BLACK AND WHITE 

The black and white version is still a little flat for me in this case. I nicely toned down the sky to give some definition to the upper edge. A subtle vignette also helped in black and white while standing out too much in color. But the contrast required everywhere else obscured all of the detail on the island. I remain flummoxed.


As I looked through my images I realized that even at Crater Lake my particular way of seeing the world encouraged an "intimate landscape", even in such an epic environment. Suddenly it didn't seem as important to show the whole lake, especially since any Oregonian probably knows what they are looking at with just a hint of blue. I loved this shot, and just tried to make it better, to bring out wonderful cliff face of the caldera.


Sharpening the digital file helped a lot. I lowered the exposure in both the background and foreground to focus attention on the cliff. Then the crags were intensified by judicious dodging and burning, where I painted in about 10% lightening on the bright parts and a corresponding darkening of the dark areas. This is so subtle that you don't really see what you are doing  while you are doing it, requiring a little faith during the process. It is only after you view the "before and after" that you realize how much co9ntrast and"pop" you've added to the image.



Well if it's texture you want you can always go to black and white. You can add even more texture and exposure gradients that would not look realistic in color once you allow yourself the abstraction of seeing the world in shades of gray.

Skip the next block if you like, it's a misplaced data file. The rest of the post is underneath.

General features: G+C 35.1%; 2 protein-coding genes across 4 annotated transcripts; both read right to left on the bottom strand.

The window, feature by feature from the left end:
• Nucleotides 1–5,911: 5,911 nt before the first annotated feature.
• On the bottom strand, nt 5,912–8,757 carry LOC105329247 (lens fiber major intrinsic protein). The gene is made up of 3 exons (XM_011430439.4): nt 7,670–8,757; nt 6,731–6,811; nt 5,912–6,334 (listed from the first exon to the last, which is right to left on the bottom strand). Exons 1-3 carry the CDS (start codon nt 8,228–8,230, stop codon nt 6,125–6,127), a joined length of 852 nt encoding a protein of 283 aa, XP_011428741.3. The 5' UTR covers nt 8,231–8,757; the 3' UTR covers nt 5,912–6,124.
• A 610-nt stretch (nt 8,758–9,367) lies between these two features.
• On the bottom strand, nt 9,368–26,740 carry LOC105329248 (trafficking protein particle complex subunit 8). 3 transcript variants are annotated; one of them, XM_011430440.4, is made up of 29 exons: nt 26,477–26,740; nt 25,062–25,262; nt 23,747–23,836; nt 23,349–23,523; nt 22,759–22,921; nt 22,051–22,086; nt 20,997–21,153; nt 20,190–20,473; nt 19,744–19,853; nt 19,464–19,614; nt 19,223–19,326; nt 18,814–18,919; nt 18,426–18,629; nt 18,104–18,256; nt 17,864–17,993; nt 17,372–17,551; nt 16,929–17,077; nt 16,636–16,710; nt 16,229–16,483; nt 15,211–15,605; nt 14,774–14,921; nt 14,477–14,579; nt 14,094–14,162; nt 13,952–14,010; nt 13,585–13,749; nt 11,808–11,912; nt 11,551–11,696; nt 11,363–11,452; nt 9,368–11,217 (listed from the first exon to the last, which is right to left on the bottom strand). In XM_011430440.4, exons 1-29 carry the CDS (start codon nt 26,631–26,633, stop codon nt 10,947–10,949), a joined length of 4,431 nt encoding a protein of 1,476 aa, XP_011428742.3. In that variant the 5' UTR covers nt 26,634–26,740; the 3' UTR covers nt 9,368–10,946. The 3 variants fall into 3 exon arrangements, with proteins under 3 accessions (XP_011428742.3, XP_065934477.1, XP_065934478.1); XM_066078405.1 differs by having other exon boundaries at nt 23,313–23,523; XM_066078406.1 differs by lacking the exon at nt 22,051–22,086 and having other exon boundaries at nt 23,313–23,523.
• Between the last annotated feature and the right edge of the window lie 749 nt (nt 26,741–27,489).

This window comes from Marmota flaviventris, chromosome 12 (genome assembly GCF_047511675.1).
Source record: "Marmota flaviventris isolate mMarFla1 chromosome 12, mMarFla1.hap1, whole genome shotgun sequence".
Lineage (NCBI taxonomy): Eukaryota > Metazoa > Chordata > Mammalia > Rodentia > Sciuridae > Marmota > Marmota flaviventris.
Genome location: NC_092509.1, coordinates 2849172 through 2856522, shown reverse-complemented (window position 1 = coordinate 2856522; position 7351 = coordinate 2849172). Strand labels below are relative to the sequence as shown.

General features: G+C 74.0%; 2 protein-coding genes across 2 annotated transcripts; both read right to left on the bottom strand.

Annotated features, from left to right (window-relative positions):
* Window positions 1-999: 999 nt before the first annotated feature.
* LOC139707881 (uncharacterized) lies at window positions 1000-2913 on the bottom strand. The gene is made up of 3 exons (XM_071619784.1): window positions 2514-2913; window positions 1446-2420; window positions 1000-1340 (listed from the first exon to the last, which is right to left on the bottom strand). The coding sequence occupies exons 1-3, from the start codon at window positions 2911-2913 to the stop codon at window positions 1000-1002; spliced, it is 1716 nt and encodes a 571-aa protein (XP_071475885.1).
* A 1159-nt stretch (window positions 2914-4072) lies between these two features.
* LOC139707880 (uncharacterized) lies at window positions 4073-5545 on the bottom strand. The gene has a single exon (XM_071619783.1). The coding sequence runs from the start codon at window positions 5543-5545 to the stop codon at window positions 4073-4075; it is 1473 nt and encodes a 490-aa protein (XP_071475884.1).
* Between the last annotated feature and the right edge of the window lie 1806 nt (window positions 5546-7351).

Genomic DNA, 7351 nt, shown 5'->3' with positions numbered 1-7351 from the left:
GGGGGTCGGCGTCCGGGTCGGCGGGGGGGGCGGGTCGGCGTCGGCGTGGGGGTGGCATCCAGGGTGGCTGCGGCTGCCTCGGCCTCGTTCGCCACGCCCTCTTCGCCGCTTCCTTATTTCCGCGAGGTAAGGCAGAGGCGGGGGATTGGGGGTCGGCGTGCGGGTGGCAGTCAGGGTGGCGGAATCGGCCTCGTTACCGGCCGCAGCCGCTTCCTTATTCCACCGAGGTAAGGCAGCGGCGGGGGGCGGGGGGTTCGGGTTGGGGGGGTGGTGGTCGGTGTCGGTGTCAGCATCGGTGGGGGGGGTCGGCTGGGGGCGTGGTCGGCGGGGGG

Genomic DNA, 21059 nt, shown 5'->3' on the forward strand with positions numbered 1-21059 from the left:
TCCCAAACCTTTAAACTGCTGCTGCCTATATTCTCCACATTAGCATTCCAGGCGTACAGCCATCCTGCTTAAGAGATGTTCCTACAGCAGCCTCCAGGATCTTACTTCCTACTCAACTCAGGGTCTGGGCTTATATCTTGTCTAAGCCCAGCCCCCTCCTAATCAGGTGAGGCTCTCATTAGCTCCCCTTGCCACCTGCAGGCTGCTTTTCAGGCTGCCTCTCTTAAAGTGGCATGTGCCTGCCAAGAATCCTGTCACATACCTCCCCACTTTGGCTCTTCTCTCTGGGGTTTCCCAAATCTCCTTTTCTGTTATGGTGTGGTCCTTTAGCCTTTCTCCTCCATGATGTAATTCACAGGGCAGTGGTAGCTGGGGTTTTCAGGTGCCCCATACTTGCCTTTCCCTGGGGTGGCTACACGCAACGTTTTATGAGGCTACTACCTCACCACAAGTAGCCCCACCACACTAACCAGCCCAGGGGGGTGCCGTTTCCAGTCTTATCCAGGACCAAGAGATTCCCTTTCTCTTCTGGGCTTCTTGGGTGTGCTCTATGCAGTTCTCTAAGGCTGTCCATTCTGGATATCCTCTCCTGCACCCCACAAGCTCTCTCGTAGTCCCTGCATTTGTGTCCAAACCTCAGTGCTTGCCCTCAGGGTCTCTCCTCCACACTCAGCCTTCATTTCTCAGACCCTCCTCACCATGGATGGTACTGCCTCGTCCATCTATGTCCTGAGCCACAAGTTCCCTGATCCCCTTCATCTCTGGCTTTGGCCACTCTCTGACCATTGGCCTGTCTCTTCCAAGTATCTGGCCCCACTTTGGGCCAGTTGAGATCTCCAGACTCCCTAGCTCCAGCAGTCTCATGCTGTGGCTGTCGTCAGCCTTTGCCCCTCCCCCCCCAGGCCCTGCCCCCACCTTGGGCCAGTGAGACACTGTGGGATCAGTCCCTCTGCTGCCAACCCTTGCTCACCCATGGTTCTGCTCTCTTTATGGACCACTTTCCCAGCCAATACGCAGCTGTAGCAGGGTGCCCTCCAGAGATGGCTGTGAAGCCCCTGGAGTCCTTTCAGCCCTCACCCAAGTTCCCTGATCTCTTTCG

MINIMAL CRATER LAKE : ORIGINAL SNAPSHOT

At the risk of starring into the abyss of "minimalism", this image was clearly about as "Rich" I could get more than twenty five years ago. It attempts to say "Crater Lake" with as little context as possible, and in some other parts of the world this could be a cliff over the sea. This image didn't need much help at all, only discovery. I cropped it only a tiny bit to get rid of some indeterminate weird stuff at the top edge, and lowered the exposure again in a gradient from the far expanse of the lake and from the overly bright earth in the foreground.

                                                             MINIMAL IMPROVEMENTS

These minor changes did it for me. While I like the image I use for a coaster a little better, which shows more of the curve of the shore, this is not bad aa all. When I tried black and white I missed that blue too much so I created another coaster by eliminating most of the duller gray lake in the background.


                                  BLACK AND WHITE RENDITION

This would do just fine in a portfolio of black and white images, even though I personally like that glorious blue.  It's been fun showing you how you can convert snapshots into photographs with just a minimum of artistic intent - take a look at some of your old snapshots and see what you can find hidden there in plain sight.